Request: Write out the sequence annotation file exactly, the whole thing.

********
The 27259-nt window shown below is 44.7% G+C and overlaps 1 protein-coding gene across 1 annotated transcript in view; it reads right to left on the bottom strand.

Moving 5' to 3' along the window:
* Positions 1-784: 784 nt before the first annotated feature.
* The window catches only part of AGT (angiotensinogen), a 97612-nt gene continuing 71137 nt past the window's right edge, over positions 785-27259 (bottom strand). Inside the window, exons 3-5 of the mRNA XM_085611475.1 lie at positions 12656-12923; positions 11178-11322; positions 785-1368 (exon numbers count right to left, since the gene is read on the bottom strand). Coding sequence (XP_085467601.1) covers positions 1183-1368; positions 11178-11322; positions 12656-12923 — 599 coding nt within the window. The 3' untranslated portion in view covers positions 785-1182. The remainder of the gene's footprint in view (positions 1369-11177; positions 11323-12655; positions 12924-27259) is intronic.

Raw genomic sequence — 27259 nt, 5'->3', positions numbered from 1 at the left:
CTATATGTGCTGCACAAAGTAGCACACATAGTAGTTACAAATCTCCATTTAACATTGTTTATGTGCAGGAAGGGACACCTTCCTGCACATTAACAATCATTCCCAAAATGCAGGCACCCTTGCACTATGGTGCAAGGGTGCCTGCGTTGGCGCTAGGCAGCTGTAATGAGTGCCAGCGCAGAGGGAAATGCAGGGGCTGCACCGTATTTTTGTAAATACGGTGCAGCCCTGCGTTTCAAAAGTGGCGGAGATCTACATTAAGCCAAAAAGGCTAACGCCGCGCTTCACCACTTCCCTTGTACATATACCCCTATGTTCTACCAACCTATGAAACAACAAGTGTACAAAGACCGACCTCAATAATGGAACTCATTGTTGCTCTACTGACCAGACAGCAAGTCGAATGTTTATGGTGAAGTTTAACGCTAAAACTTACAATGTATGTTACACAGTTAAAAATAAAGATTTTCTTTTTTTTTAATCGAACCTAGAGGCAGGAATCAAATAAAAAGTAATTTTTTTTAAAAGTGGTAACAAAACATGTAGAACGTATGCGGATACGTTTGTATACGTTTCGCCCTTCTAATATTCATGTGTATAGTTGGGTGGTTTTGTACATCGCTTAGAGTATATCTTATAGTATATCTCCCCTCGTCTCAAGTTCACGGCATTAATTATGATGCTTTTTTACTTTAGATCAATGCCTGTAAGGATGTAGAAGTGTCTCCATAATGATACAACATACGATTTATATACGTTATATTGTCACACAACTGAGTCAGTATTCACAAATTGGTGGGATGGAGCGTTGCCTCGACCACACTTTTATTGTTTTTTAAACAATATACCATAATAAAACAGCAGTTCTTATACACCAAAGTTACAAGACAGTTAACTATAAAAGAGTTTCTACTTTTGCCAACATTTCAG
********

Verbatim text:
The 27259-nt window shown below is 44.7% G+C and overlaps 1 protein-coding gene across 1 annotated transcript in view; it reads right to left on the bottom strand.

Moving 5' to 3' along the window:
* Positions 1-784: 784 nt before the first annotated feature.
* The window catches only part of AGT (angiotensinogen), a 97612-nt gene continuing 71137 nt past the window's right edge, over positions 785-27259 (bottom strand). Inside the window, exons 3-5 of the mRNA XM_085611475.1 lie at positions 12656-12923; positions 11178-11322; positions 785-1368 (exon numbers count right to left, since the gene is read on the bottom strand). Coding sequence (XP_085467601.1) covers positions 1183-1368; positions 11178-11322; positions 12656-12923 — 599 coding nt within the window. The 3' untranslated portion in view covers positions 785-1182. The remainder of the gene's footprint in view (positions 1369-11177; positions 11323-12655; positions 12924-27259) is intronic.

Raw genomic sequence — 27259 nt, 5'->3', positions numbered from 1 at the left:
CTATATGTGCTGCACAAAGTAGCACACATAGTAGTTACAAATCTCCATTTAACATTGTTTATGTGCAGGAAGGGACACCTTCCTGCACATTAACAATCATTCCCAAAATGCAGGCACCCTTGCACTATGGTGCAAGGGTGCCTGCGTTGGCGCTAGGCAGCTGTAATGAGTGCCAGCGCAGAGGGAAATGCAGGGGCTGCACCGTATTTTTGTAAATACGGTGCAGCCCTGCGTTTCAAAAGTGGCGGAGATCTACATTAAGCCAAAAAGGCTAACGCCGCGCTTCACCACTTCCCTTGTACATATACCCCTATGTTCTACCAACCTATGAAACAACAAGTGTACAAAGACCGACCTCAATAATGGAACTCATTGTTGCTCTACTGACCAGACAGCAAGTCGAATGTTTATGGTGAAGTTTAACGCTAAAACTTACAATGTATGTTACACAGTTAAAAATAAAGATTTTCTTTTTTTTTAATCGAACCTAGAGGCAGGAATCAAATAAAAAGTAATTTTTTTTAAAAGTGGTAACAAAACATGTAGAACGTATGCGGATACGTTTGTATACGTTTCGCCCTTCTAATATTCATGTGTATAGTTGGGTGGTTTTGTACATCGCTTAGAGTATATCTTATAGTATATCTCCCCTCGTCTCAAGTTCACGGCATTAATTATGATGCTTTTTTACTTTAGATCAATGCCTGTAAGGATGTAGAAGTGTCTCCATAATGATACAACATACGATTTATATACGTTATATTGTCACACAACTGAGTCAGTATTCACAAATTGGTGGGATGGAGCGTTGCCTCGACCACACTTTTATTGTTTTTTAAACAATATACCATAATAAAACAGCAGTTCTTATACACCAAAGTTACAAGACAGTTAACTATAAAAGAGTTTCTACTTTTGCCAACATTTCAG